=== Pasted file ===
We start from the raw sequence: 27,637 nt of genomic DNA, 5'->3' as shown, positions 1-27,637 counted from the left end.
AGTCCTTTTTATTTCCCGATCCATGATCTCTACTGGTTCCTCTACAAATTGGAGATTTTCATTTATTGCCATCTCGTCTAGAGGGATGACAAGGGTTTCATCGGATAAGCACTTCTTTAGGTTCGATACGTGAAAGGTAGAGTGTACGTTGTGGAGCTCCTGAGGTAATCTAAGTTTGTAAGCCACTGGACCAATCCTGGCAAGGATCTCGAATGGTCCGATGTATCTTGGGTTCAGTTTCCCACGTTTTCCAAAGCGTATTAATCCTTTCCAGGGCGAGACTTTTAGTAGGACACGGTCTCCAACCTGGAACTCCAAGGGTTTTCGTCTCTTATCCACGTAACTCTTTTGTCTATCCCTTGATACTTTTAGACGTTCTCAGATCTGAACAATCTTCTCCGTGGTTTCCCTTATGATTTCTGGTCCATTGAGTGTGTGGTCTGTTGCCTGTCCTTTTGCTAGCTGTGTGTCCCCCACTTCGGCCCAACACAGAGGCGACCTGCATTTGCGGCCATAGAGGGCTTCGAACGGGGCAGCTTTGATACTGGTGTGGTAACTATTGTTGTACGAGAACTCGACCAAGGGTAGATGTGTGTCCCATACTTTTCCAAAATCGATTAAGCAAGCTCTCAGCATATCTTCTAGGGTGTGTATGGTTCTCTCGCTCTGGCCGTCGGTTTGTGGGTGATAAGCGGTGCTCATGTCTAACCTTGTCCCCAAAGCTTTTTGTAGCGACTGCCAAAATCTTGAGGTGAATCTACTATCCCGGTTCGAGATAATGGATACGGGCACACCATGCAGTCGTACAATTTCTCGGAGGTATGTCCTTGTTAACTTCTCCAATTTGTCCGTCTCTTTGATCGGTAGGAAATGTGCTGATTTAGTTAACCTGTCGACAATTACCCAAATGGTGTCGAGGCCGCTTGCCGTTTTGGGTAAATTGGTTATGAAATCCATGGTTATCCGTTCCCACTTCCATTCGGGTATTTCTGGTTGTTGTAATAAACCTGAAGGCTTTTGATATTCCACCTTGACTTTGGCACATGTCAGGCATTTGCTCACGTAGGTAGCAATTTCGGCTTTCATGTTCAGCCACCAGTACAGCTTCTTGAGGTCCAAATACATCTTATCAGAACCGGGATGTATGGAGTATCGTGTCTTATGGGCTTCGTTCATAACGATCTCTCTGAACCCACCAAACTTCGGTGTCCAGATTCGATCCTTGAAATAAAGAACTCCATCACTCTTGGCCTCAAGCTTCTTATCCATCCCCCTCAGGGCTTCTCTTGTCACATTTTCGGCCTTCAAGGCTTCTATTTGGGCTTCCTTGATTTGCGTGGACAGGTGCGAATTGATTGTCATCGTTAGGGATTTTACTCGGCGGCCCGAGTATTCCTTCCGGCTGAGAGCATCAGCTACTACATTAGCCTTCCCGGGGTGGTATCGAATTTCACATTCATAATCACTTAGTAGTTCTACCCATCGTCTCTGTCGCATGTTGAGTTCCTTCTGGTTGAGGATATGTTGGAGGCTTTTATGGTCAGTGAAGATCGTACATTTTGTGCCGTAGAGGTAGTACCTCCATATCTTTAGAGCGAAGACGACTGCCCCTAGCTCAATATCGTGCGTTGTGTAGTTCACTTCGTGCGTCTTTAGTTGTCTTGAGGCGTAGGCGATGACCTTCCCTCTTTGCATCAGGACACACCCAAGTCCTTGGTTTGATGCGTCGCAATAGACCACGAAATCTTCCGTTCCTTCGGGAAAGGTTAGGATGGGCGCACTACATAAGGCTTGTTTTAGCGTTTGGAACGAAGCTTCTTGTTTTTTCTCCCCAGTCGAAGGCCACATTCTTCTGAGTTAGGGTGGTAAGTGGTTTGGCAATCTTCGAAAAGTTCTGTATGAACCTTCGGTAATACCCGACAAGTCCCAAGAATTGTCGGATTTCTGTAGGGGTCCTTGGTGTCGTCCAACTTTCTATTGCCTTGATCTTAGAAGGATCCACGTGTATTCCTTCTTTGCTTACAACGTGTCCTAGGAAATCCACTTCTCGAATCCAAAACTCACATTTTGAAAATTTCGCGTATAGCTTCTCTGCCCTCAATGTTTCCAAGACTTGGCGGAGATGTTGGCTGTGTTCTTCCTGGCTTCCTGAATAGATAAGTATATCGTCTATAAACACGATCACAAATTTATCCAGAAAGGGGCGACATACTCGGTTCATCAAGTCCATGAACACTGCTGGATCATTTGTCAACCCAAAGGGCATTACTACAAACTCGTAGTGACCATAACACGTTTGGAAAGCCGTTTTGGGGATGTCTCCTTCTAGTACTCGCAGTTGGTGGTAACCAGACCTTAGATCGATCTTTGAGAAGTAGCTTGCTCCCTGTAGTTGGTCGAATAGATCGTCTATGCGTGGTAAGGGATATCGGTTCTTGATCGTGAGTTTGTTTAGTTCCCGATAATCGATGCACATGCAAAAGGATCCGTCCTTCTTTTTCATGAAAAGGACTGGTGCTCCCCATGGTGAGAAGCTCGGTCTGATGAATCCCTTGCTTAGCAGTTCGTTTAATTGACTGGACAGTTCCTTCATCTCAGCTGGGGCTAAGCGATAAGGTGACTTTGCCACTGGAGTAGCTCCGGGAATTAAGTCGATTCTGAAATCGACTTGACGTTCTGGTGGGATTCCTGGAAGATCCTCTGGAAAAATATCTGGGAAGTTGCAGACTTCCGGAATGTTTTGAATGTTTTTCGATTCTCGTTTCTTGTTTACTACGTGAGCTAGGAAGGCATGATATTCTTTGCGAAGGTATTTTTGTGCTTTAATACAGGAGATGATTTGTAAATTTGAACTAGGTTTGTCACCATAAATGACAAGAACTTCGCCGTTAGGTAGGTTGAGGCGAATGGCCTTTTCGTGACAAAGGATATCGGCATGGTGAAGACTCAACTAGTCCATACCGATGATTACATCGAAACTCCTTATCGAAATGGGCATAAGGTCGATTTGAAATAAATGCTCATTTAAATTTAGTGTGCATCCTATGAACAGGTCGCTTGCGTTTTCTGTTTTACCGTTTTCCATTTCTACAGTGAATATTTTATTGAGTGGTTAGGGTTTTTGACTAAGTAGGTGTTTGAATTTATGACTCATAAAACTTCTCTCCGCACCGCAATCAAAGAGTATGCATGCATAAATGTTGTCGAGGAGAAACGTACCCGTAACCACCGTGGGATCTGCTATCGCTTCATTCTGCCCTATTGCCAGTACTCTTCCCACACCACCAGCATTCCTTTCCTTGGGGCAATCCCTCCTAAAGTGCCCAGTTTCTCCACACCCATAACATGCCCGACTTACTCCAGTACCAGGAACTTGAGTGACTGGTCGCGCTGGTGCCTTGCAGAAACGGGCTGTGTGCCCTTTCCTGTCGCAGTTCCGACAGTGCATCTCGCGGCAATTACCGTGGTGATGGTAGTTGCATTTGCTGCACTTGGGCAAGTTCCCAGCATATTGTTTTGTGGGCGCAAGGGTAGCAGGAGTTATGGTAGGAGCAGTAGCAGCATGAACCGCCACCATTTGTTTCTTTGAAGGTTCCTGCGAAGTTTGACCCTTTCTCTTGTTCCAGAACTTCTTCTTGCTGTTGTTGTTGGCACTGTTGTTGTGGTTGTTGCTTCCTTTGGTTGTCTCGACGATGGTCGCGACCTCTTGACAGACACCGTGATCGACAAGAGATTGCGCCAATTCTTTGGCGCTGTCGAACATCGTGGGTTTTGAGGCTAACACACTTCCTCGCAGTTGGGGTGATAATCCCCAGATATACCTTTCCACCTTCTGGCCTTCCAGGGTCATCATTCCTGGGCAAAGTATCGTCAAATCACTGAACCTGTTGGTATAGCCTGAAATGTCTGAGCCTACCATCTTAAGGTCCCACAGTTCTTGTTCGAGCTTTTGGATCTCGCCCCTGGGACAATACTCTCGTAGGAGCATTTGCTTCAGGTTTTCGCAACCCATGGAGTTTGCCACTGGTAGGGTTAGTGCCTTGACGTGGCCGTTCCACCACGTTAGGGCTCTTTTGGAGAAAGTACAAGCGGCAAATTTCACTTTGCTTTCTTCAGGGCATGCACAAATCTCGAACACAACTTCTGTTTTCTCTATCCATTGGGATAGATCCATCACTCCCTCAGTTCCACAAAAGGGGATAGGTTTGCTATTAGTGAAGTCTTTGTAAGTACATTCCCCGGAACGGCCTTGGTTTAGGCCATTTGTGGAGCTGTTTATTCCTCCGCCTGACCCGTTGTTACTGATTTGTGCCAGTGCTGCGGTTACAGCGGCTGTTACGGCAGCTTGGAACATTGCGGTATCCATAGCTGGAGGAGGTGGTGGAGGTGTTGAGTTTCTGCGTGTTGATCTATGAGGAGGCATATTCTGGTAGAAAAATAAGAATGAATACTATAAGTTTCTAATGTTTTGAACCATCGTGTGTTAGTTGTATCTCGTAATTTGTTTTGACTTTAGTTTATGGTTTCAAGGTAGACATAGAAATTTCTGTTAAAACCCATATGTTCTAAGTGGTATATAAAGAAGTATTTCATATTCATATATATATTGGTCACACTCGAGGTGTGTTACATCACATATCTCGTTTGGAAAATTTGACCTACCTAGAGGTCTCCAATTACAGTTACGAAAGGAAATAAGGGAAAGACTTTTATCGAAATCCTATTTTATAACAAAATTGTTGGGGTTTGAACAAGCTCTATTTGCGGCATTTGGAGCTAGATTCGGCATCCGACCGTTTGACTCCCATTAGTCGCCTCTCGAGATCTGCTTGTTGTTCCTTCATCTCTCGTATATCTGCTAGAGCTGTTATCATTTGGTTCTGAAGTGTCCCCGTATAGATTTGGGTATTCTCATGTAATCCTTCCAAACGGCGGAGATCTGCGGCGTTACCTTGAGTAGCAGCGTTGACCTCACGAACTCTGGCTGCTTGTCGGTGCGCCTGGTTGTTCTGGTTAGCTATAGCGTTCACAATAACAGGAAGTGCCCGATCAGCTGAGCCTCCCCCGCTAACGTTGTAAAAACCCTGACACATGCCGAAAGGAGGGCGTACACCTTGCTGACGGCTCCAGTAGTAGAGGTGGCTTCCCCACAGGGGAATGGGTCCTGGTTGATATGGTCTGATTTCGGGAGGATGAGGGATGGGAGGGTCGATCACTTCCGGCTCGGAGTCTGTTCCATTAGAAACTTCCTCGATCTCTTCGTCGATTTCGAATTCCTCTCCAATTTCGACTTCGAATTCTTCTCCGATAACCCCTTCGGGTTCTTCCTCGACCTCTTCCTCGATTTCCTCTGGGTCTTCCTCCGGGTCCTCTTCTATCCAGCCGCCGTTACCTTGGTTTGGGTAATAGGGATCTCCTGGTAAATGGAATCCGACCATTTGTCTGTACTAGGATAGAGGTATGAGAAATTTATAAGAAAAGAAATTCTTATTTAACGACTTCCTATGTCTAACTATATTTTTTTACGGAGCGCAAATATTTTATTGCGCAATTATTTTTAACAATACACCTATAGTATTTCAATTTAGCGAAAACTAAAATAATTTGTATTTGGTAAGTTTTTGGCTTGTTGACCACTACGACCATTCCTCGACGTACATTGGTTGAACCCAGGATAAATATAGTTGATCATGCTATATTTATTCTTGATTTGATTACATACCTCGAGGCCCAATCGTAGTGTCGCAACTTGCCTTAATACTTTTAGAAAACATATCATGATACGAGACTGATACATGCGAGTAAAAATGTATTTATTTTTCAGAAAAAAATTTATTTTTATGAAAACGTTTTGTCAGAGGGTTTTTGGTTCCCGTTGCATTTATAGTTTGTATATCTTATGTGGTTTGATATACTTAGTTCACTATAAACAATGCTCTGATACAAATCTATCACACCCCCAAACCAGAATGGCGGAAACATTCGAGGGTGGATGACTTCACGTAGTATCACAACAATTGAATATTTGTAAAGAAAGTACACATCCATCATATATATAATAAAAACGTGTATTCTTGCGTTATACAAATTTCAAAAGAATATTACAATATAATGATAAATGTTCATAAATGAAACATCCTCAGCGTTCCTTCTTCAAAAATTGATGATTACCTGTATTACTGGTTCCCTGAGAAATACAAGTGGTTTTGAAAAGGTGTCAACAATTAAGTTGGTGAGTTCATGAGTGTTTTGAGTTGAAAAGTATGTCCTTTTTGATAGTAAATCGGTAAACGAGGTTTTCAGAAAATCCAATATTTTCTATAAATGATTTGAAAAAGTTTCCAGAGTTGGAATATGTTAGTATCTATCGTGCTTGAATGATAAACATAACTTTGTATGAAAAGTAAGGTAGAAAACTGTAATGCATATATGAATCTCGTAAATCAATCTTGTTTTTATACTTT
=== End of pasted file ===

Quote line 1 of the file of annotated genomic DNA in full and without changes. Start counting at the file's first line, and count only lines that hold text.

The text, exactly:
We start from the raw sequence: 27,637 nt of genomic DNA, 5'->3' as shown, positions 1-27,637 counted from the left end.